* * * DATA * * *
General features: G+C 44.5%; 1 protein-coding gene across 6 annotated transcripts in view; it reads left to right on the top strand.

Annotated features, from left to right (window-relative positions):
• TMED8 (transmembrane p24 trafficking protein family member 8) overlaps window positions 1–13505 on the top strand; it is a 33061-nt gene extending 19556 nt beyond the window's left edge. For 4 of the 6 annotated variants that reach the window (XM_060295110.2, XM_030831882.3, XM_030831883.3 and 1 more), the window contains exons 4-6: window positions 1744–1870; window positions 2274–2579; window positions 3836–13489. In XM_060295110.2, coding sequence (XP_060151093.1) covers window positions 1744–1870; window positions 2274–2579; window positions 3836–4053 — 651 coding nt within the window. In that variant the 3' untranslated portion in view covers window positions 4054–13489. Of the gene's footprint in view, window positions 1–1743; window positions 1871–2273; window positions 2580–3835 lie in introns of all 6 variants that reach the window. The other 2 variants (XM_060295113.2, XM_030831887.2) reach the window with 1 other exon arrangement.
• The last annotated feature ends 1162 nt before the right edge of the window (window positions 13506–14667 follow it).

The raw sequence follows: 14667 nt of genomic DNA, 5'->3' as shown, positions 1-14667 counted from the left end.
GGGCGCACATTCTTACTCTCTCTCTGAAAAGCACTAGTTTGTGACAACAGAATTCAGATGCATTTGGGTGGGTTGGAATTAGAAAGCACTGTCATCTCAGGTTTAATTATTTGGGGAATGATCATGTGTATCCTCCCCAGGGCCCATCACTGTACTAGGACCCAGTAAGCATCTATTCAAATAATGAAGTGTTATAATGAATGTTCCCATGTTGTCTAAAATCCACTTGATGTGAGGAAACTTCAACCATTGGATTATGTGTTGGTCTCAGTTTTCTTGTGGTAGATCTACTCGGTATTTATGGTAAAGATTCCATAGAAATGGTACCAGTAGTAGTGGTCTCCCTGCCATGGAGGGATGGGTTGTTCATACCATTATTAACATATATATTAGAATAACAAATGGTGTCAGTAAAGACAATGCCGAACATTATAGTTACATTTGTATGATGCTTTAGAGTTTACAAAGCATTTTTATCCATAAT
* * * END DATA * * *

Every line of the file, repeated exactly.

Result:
General features: G+C 44.5%; 1 protein-coding gene across 6 annotated transcripts in view; it reads left to right on the top strand.

Annotated features, from left to right (window-relative positions):
• TMED8 (transmembrane p24 trafficking protein family member 8) overlaps window positions 1–13505 on the top strand; it is a 33061-nt gene extending 19556 nt beyond the window's left edge. For 4 of the 6 annotated variants that reach the window (XM_060295110.2, XM_030831882.3, XM_030831883.3 and 1 more), the window contains exons 4-6: window positions 1744–1870; window positions 2274–2579; window positions 3836–13489. In XM_060295110.2, coding sequence (XP_060151093.1) covers window positions 1744–1870; window positions 2274–2579; window positions 3836–4053 — 651 coding nt within the window. In that variant the 3' untranslated portion in view covers window positions 4054–13489. Of the gene's footprint in view, window positions 1–1743; window positions 1871–2273; window positions 2580–3835 lie in introns of all 6 variants that reach the window. The other 2 variants (XM_060295113.2, XM_030831887.2) reach the window with 1 other exon arrangement.
• The last annotated feature ends 1162 nt before the right edge of the window (window positions 13506–14667 follow it).

The raw sequence follows: 14667 nt of genomic DNA, 5'->3' as shown, positions 1-14667 counted from the left end.
GGGCGCACATTCTTACTCTCTCTCTGAAAAGCACTAGTTTGTGACAACAGAATTCAGATGCATTTGGGTGGGTTGGAATTAGAAAGCACTGTCATCTCAGGTTTAATTATTTGGGGAATGATCATGTGTATCCTCCCCAGGGCCCATCACTGTACTAGGACCCAGTAAGCATCTATTCAAATAATGAAGTGTTATAATGAATGTTCCCATGTTGTCTAAAATCCACTTGATGTGAGGAAACTTCAACCATTGGATTATGTGTTGGTCTCAGTTTTCTTGTGGTAGATCTACTCGGTATTTATGGTAAAGATTCCATAGAAATGGTACCAGTAGTAGTGGTCTCCCTGCCATGGAGGGATGGGTTGTTCATACCATTATTAACATATATATTAGAATAACAAATGGTGTCAGTAAAGACAATGCCGAACATTATAGTTACATTTGTATGATGCTTTAGAGTTTACAAAGCATTTTTATCCATAAT